- Age Range: 12 - 17 years
- Grade Level: 4 - 6
- Hardcover: 312 pages
- Publisher: Nortia Press (February 12, 2013)
- Language: English
- ISBN-10: 0984835903
- ISBN-13: 978-0984835904
- Product Dimensions: 6.5 x 1.2 x 8.5 inches
- Shipping Weight: 1.4 pounds (View shipping rates and policies)
- Average Customer Review: 4 customer reviews
- Amazon Best Sellers Rank: #3,219,233 in Books (See Top 100 in Books)
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Night Letter Hardcover – February 12, 2013
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From School Library Journal
Gr 7 Up-This sequel to Anahita's Woven Riddle (Abrams, 2006) finds the nomadic weaver traveling across the desert with her grandmother on the eve of her wedding to Arash, a Persian Qajar prince. When they are kidnapped for ransom, Anahita's intellect, inner strength, and faith in Allah are fully engaged. Eventually finding herself in the emir's harem, where she is being groomed for her sigheh (a temporary marriage, designed to give the ruler an heir), she manages to send a shabnameh-a night letter-to the shah, requesting that he rescue her, as well as the women and girls unjustly enslaved there. Arash and others faithful to Anahita risk life and limb so that she might ultimately regain her freedom. This fast-paced adventure is filled with tension, excitement, and a realistic sense of history. The text rings true to the extensive research documented in the lengthy author's note. The main characters are well drawn, and both Anahita's independent spirit and her determination will resonate with readers. The novel is imbued with details featuring the rich and exotic rituals, dress, poetry, and customs of early-20th-century Persian and Uzbek cultures and quotes from poets such as Rumi and Omar Khayyam. Numerous Farsi words-all explained in context and/or in the glossary-add authenticity to the tale. The novel includes a discussion guide and notes about slavery, past and present, coupled with websites indicating ways in which readers can help victims of human trafficking. Anahita's epic love story captures the mystique of long-ago Persia while providing a framework for exploring issues of social justice still relevant in our own times.-Nancy Menaldi-Scanlan, formerly at LaSalle Academy, Providence, RIα(c) Copyright 2013. Library Journals LLC, a wholly owned subsidiary of Media Source, Inc. No redistribution permitted.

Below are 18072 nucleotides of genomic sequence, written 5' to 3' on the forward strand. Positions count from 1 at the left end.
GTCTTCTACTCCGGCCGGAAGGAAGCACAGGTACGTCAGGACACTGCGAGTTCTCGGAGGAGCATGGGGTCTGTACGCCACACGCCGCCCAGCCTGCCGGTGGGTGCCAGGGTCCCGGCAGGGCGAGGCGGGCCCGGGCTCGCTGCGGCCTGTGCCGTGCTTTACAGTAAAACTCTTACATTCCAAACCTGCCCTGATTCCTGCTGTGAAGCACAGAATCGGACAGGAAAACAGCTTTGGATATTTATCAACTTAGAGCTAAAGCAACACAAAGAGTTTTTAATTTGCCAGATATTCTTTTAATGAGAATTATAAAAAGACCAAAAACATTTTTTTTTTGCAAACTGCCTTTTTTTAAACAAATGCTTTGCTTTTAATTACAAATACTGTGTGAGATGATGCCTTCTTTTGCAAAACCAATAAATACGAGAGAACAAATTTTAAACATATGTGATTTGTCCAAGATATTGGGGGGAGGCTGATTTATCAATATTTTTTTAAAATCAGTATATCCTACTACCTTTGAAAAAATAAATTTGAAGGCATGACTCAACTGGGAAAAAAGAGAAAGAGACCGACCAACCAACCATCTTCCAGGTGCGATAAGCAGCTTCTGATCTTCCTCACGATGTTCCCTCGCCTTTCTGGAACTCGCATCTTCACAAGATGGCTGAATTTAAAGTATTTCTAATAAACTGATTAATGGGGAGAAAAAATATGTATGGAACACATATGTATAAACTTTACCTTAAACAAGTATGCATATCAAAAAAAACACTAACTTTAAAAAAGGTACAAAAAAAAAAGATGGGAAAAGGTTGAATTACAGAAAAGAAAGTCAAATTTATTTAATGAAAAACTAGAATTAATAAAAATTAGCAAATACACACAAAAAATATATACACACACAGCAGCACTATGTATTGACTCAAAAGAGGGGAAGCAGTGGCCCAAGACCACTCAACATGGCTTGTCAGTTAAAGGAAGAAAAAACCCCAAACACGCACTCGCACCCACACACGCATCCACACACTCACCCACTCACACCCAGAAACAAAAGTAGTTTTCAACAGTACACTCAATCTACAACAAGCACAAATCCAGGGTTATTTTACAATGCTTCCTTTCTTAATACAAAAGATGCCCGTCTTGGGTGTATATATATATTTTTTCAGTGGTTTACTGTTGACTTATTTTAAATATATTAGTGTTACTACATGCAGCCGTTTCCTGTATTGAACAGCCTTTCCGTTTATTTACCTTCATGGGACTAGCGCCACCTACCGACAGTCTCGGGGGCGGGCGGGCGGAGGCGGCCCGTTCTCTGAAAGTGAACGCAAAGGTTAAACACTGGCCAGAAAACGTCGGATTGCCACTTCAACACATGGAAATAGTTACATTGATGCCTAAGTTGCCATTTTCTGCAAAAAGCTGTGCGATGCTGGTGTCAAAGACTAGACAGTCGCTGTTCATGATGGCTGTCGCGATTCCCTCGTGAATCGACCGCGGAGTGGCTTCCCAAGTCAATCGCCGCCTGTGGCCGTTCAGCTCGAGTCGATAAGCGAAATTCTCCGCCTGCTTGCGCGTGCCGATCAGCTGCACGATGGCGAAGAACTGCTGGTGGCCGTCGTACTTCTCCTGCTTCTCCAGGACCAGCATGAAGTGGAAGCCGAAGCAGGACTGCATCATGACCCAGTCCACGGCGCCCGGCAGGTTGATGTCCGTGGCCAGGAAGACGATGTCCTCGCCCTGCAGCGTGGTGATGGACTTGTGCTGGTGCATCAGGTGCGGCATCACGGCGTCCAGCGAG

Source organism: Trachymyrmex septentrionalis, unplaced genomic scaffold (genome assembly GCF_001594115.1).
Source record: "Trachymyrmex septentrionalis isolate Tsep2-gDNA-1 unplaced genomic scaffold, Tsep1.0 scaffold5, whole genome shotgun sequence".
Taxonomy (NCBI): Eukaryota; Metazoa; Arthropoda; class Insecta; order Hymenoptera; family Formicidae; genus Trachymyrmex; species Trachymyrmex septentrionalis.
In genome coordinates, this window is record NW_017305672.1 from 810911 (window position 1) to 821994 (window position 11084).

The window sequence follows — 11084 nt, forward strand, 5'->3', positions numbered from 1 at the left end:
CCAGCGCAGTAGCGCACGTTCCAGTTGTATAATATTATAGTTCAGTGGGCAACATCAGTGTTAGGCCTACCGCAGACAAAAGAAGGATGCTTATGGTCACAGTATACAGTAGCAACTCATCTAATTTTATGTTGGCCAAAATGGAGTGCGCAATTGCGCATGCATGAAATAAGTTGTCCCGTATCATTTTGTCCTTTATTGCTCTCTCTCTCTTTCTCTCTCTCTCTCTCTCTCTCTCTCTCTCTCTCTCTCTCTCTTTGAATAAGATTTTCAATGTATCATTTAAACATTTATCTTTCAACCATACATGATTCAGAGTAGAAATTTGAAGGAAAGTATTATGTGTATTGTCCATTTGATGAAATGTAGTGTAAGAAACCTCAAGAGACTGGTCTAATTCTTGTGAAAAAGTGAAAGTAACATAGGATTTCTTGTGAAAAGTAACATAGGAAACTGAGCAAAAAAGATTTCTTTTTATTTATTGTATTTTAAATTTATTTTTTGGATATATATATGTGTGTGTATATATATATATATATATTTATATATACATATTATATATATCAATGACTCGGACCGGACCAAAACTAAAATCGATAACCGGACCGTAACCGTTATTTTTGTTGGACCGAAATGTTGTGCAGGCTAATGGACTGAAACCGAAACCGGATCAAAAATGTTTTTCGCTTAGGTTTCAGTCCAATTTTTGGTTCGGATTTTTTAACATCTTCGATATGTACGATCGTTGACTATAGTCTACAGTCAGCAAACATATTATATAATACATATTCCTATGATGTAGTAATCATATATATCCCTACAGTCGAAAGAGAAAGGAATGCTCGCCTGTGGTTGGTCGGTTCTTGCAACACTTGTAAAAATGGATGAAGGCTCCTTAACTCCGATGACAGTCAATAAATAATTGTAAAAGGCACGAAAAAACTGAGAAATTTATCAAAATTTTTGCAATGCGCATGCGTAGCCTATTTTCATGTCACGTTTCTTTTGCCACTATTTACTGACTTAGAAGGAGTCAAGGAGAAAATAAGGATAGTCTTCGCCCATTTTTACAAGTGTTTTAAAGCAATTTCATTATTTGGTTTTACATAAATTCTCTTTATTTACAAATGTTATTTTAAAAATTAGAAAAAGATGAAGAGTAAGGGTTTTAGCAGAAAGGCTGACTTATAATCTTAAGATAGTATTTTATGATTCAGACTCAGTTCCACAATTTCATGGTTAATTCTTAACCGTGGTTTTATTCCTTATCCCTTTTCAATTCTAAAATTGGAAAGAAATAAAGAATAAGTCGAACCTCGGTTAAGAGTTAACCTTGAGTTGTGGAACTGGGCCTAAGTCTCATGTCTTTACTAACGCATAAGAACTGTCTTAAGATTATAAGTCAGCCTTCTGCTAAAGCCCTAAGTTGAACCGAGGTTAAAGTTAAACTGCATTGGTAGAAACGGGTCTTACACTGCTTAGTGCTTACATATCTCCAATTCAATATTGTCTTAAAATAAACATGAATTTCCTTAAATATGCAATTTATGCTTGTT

''Intrigues, a kidnapping, and a rescue attempt kept me turning the pages of this novel. Long after finishing the book, I kept thinking about the inner wisdom Anahita receives that helps shape her destinythe story resonates like a Sufi poem.''--Marilyn Carpenter, PhD, Professor Emeritus, Eastern Washington University, and founder of The Children's Book Compass
''Meghan Nuttall Sayres has once again shown her gift of story telling. Night Letter is a new epic love story that captures the mystique of Persia and the will of a woman to survive an unpredictable adventure.''--Shahrokh Ahkami, editor, Persian Heritage Journal
''A visual and literary feast.''--Fahimeh Amiri, Amiri Fine Arts, illustrator of The Prince Who Ran Away: The Story of Gautama Buddha